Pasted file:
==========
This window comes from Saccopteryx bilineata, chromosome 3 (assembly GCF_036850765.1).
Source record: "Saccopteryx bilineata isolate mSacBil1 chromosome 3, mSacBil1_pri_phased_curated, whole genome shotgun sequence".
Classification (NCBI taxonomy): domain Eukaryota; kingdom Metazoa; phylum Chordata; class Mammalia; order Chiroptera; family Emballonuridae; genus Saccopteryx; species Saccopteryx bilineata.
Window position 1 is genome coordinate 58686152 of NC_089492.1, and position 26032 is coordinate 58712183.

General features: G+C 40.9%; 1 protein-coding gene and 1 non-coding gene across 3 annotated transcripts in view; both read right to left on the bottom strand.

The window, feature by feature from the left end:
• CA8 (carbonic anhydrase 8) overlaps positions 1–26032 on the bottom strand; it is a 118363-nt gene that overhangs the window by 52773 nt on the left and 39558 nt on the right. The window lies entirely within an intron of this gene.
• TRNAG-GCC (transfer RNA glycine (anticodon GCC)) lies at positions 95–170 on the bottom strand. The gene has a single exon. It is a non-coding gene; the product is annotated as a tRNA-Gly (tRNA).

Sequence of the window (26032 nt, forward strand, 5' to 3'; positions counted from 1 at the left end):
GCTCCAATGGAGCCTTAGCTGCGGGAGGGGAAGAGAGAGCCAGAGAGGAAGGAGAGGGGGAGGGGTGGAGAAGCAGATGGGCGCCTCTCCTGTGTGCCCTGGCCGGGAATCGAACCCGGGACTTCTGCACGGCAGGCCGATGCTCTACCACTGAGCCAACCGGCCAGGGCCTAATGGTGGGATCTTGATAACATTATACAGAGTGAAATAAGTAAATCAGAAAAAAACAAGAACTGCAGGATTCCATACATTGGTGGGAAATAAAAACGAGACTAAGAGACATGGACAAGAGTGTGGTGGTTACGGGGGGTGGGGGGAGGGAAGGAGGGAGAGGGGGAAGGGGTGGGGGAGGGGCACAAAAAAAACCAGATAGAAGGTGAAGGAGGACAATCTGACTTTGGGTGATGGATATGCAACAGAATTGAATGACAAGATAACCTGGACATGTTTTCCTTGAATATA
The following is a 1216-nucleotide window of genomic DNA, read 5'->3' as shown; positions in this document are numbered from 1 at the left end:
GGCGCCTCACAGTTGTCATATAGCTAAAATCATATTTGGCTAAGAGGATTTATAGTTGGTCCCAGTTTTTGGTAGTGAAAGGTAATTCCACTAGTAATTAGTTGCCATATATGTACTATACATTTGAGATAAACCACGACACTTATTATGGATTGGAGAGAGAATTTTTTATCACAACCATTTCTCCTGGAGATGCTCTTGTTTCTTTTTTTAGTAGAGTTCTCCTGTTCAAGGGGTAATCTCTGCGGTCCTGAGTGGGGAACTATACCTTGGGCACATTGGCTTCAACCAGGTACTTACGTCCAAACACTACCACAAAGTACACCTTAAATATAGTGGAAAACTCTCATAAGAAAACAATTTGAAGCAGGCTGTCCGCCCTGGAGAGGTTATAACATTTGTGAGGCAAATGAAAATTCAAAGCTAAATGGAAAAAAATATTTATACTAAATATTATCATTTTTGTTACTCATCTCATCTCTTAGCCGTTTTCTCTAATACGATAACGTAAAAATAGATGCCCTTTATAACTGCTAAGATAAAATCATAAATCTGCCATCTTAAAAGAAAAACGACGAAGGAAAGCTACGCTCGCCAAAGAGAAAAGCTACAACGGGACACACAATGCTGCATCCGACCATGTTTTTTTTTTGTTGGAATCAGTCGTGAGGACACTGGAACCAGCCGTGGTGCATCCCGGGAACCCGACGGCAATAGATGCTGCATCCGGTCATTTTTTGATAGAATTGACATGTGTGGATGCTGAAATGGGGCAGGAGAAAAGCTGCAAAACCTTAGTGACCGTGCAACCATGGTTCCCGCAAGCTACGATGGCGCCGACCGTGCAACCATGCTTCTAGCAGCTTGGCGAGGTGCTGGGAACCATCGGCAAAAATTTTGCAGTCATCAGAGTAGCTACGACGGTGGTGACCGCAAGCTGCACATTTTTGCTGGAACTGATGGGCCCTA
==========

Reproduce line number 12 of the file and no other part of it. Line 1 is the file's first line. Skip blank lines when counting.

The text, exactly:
GGCGCCTCACAGTTGTCATATAGCTAAAATCATATTTGGCTAAGAGGATTTATAGTTGGTCCCAGTTTTTGGTAGTGAAAGGTAATTCCACTAGTAATTAGTTGCCATATATGTACTATACATTTGAGATAAACCACGACACTTATTATGGATTGGAGAGAGAATTTTTTATCACAACCATTTCTCCTGGAGATGCTCTTGTTTCTTTTTTTAGTAGAGTTCTCCTGTTCAAGGGGTAATCTCTGCGGTCCTGAGTGGGGAACTATACCTTGGGCACATTGGCTTCAACCAGGTACTTACGTCCAAACACTACCACAAAGTACACCTTAAATATAGTGGAAAACTCTCATAAGAAAACAATTTGAAGCAGGCTGTCCGCCCTGGAGAGGTTATAACATTTGTGAGGCAAATGAAAATTCAAAGCTAAATGGAAAAAAATATTTATACTAAATATTATCATTTTTGTTACTCATCTCATCTCTTAGCCGTTTTCTCTAATACGATAACGTAAAAATAGATGCCCTTTATAACTGCTAAGATAAAATCATAAATCTGCCATCTTAAAAGAAAAACGACGAAGGAAAGCTACGCTCGCCAAAGAGAAAAGCTACAACGGGACACACAATGCTGCATCCGACCATGTTTTTTTTTTGTTGGAATCAGTCGTGAGGACACTGGAACCAGCCGTGGTGCATCCCGGGAACCCGACGGCAATAGATGCTGCATCCGGTCATTTTTTGATAGAATTGACATGTGTGGATGCTGAAATGGGGCAGGAGAAAAGCTGCAAAACCTTAGTGACCGTGCAACCATGGTTCCCGCAAGCTACGATGGCGCCGACCGTGCAACCATGCTTCTAGCAGCTTGGCGAGGTGCTGGGAACCATCGGCAAAAATTTTGCAGTCATCAGAGTAGCTACGACGGTGGTGACCGCAAGCTGCACATTTTTGCTGGAACTGATGGGCCCTA